Martin Luther King Day means call to service for many

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wwltv.com

Posted on January 20, 2014 at 8:05 PM

Updated Monday, Jan 20 at 8:21 PM

Bill Capo / Eyewitness News
Email: bcapo@wwltv.com | Twitter: @billcapo

NEW ORLEANS - Brian Place could win an award for hard work as he swung his pick-axe, giving back on Martin Luther King Day.

"Usually I don't work this hard on vacation," said Place, who is from Santa Ana, California. "I'm from out of town, so I'm just having a little fun today."

Place joined 45 volunteers restoring the Treme Community Garden, which dates back to the 1980s.

"We'll create raised rows, and we'll have produce that will provide for the community and small businesses, and then the very back will become our teaching section," said Tye Waller of the organizing groups Sankore Trades & Arts, and the New Orleans Women Artists Collective.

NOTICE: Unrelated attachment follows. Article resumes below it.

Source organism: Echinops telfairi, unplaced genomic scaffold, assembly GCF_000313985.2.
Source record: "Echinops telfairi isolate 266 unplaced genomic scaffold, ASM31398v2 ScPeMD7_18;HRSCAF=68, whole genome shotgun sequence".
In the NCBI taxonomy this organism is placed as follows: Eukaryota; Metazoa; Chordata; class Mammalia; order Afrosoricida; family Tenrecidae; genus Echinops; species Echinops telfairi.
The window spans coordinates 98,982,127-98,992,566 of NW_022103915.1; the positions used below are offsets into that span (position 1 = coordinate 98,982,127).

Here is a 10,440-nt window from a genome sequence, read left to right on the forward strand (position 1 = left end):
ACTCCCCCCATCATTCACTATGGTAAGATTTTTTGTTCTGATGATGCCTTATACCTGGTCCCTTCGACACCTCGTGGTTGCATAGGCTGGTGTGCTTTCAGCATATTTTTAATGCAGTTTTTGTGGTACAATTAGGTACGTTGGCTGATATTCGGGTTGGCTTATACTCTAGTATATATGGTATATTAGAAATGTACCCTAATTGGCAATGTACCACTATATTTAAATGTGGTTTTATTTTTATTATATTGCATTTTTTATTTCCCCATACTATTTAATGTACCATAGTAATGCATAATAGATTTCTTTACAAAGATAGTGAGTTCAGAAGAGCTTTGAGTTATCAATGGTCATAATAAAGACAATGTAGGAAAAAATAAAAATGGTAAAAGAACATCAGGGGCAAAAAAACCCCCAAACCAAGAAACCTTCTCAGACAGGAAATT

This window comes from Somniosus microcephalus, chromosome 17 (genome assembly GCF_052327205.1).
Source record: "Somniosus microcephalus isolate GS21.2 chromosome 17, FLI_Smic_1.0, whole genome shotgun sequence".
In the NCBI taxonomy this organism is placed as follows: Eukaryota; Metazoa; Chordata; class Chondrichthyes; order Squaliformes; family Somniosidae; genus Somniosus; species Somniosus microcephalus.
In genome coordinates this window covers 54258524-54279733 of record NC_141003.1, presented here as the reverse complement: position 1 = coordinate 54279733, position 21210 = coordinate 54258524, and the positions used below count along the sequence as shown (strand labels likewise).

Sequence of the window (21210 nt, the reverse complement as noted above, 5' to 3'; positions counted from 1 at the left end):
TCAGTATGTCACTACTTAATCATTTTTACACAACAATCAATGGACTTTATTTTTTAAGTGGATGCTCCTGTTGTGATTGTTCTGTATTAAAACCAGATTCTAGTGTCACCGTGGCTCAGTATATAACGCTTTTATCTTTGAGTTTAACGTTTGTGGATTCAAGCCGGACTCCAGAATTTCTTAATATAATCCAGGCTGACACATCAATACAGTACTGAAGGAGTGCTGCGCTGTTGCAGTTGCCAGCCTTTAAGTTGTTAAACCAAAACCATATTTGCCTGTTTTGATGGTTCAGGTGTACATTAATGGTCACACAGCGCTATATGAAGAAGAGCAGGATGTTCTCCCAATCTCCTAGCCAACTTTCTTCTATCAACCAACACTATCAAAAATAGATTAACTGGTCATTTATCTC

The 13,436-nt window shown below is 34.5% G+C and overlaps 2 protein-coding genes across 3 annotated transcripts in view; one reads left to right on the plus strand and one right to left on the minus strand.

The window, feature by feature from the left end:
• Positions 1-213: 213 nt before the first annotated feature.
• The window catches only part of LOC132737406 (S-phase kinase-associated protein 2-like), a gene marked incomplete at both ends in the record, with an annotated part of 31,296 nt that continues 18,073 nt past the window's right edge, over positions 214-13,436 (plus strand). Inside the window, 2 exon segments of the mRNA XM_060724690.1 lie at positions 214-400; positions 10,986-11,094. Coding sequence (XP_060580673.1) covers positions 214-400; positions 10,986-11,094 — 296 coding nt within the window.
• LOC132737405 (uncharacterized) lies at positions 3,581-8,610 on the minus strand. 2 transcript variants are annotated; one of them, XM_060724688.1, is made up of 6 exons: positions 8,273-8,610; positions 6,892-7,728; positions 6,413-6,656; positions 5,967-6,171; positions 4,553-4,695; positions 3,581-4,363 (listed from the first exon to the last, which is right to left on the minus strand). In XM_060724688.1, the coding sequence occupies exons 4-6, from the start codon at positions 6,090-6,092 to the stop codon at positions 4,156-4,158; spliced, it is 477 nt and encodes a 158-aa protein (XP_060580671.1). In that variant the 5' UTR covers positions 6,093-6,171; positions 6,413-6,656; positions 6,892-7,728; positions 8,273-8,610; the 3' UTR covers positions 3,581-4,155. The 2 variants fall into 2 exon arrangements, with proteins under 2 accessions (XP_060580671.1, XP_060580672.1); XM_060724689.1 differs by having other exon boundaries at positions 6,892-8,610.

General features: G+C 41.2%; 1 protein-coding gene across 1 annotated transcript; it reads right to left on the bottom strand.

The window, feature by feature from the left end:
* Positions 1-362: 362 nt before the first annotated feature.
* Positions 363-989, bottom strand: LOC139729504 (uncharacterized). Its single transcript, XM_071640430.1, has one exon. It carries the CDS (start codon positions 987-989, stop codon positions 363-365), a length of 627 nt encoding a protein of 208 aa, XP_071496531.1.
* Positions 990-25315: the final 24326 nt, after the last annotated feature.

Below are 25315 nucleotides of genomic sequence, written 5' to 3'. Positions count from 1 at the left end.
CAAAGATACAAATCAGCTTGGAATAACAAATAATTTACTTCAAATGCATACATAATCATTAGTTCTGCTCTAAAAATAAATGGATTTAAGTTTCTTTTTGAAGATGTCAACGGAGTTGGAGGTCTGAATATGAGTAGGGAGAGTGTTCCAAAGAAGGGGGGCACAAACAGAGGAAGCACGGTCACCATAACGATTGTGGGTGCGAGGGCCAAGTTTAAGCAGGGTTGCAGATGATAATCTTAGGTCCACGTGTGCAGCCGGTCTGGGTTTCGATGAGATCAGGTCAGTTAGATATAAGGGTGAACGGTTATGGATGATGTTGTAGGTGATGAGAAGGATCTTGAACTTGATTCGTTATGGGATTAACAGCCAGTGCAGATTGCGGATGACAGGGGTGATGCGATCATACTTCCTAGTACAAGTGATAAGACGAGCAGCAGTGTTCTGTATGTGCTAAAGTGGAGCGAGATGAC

Some spent this day giving others a meal. Every couple of weeks William Karry feeds the homeless, making red beans and rice and Bar-B-Cued chicken today.

"20-30 years ago, I was on drugs myself, so I know what it means not to have, so to come out here and feed them, it meant a lot," said Karry.

It also meant a lot to the newly formed service group called '60 Cups.' They distributed bag lunches.

"It started out giving soup when it was really, really cold outside, and it has spiraled into so much more," said Kimisha Sawyers of 60 Cups.

"Well, I was starving so I appreciate it," said Mary Ann, who has been homeless for a year.

Nearly 250 volunteers worked on a one acre garden at Arthur Ashe Charter School.

"The kids get to learn what it is like to plant carrots, pull them out of the ground, learn to cook and eat them," said Peggy Mendoza, of the organizing group City Year New Orleans.

And when they finished the school, they fanned out into the neighborhood, cleaning up, and making a difference on Martin Luther King Day.

"What day is this for you? My birthday," smiled Volunteer Mary Ann Smith. "And you're working? Yes, yes."

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